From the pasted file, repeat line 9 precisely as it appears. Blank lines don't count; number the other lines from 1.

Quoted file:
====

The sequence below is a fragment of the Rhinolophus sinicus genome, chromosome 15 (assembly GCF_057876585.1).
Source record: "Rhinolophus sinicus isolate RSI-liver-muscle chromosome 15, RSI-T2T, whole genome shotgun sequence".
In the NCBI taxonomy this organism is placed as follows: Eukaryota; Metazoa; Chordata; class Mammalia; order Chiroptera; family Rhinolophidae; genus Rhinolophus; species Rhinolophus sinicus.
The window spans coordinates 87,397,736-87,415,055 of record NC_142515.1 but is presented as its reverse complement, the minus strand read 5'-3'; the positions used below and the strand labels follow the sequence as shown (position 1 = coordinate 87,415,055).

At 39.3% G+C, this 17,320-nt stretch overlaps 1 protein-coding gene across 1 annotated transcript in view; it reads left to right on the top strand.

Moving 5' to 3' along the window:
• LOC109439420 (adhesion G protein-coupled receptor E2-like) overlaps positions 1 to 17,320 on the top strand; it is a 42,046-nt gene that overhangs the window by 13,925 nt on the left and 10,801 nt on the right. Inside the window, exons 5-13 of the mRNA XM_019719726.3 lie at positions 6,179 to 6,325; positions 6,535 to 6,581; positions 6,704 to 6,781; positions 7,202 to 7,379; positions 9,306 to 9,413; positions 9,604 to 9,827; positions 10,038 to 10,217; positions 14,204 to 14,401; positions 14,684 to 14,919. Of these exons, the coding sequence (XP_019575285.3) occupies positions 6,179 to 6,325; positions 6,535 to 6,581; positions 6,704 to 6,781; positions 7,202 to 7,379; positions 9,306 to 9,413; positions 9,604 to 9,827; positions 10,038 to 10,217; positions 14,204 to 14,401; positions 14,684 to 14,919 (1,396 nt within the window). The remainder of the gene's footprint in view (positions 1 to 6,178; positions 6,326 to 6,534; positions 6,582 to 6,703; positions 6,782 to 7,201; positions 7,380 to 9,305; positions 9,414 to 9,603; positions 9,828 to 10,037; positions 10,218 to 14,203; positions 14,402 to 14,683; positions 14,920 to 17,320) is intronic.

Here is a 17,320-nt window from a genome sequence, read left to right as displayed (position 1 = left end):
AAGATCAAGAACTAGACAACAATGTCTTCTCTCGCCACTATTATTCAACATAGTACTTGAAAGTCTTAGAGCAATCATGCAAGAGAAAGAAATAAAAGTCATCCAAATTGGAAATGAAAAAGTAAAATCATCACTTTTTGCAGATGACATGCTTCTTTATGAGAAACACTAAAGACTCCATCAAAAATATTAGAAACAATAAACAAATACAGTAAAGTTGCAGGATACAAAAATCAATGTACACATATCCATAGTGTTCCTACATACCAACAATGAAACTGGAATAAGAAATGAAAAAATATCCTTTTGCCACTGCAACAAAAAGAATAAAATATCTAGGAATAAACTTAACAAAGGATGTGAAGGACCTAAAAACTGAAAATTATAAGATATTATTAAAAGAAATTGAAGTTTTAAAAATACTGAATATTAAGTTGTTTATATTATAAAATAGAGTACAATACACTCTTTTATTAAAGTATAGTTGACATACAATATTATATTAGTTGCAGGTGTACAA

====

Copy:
AAGATCAAGAACTAGACAACAATGTCTTCTCTCGCCACTATTATTCAACATAGTACTTGAAAGTCTTAGAGCAATCATGCAAGAGAAAGAAATAAAAGTCATCCAAATTGGAAATGAAAAAGTAAAATCATCACTTTTTGCAGATGACATGCTTCTTTATGAGAAACACTAAAGACTCCATCAAAAATATTAGAAACAATAAACAAATACAGTAAAGTTGCAGGATACAAAAATCAATGTACACATATCCATAGTGTTCCTACATACCAACAATGAAACTGGAATAAGAAATGAAAAAATATCCTTTTGCCACTGCAACAAAAAGAATAAAATATCTAGGAATAAACTTAACAAAGGATGTGAAGGACCTAAAAACTGAAAATTATAAGATATTATTAAAAGAAATTGAAGTTTTAAAAATACTGAATATTAAGTTGTTTATATTATAAAATAGAGTACAATACACTCTTTTATTAAAGTATAGTTGACATACAATATTATATTAGTTGCAGGTGTACAA